I would be surprised if that theory held true. I expect that both very abstract (fruit) and extremely specific (golden delicious) items would have a lower sitelink count than the "golden layer of most useful terms" (apple) in the hierarchy (I am reminded of the theory of word length and term frequency in linguistics).

But I would assume that indeed in the subclass hierarchy that Wikidata will eventually exhibit would have such a "golden layer" (and that these terms are not randomly distributed over the hierarchy).

Would be fun to examine :)


2013/9/24 Klein,Max <kleinm@oclc.org>
Hello All,

It struck me that one interesting way to see if subclasses are useful was to test this hypothesis.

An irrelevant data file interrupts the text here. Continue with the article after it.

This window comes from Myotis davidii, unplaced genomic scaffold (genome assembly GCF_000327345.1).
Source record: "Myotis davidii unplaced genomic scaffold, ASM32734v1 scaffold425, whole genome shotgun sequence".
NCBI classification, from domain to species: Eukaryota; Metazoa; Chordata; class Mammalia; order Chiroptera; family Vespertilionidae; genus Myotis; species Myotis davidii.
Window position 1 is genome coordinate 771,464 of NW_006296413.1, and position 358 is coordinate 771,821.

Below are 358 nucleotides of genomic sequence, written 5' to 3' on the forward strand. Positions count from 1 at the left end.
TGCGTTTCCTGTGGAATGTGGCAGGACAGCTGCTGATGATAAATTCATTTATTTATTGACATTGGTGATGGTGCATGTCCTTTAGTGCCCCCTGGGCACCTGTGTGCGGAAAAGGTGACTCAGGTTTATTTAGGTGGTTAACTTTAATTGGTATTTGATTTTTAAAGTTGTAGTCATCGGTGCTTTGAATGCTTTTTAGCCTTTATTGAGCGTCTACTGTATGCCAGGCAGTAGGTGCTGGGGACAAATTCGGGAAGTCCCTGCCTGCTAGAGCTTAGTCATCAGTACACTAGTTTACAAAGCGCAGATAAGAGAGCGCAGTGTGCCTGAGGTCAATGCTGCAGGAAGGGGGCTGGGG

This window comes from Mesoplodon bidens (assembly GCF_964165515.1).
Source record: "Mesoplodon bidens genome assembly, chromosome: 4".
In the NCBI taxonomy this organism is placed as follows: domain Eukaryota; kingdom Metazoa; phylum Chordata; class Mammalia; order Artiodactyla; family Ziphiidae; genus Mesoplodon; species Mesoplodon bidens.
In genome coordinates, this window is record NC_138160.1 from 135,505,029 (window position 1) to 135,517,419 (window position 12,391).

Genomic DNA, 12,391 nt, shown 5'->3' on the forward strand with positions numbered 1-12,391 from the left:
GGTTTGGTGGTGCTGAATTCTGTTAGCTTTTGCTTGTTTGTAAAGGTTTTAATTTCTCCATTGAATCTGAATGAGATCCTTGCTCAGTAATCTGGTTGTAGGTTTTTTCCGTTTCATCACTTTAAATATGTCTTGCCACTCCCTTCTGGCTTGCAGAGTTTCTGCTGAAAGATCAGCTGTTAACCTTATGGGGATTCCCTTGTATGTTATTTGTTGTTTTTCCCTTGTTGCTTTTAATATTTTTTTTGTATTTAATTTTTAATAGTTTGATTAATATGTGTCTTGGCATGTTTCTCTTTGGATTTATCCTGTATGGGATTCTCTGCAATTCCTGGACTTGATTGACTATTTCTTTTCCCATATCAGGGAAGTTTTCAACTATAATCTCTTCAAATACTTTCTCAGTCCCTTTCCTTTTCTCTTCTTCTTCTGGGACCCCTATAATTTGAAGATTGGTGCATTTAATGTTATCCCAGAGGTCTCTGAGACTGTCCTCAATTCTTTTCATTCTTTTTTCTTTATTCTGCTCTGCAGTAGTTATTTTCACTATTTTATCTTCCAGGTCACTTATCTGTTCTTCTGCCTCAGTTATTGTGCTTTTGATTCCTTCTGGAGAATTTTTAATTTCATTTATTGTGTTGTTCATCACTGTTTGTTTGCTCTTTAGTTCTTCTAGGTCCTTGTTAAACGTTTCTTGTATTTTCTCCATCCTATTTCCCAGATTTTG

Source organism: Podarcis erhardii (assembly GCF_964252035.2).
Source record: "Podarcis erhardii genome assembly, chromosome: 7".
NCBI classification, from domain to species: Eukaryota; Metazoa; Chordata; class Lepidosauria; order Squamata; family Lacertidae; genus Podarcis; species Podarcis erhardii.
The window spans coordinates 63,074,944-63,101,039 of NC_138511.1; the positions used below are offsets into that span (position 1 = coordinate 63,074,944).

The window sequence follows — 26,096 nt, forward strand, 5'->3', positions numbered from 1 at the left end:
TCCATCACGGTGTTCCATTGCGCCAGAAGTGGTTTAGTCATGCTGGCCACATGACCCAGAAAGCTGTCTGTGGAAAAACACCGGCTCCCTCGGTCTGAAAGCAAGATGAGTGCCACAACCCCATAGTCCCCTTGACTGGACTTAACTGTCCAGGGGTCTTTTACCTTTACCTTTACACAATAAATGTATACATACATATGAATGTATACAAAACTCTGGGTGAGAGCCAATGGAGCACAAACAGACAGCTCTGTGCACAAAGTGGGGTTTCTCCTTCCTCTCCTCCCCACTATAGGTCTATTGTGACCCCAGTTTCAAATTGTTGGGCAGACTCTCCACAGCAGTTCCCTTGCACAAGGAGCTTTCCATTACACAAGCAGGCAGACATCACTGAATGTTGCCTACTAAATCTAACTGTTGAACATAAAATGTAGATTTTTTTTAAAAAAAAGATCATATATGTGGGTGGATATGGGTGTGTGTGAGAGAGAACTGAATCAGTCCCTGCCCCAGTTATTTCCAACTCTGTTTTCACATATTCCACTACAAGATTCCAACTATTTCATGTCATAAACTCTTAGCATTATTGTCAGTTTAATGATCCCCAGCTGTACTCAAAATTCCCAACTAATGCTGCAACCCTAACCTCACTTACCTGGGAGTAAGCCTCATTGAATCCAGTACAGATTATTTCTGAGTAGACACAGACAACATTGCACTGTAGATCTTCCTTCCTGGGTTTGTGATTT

Let QID_a and QID_b be two Wikidata items.

Conjecture: if QID_b is subclass of QID_a,
then count_stelinks(QID_b) <= count_sitelinks(QID_a).

Has anyone investigated this problem, or can think of an efficient way to test it? Or can tell me why it ought not to be true?

Maximilian Klein
Wikipedian in Residence, OCLC

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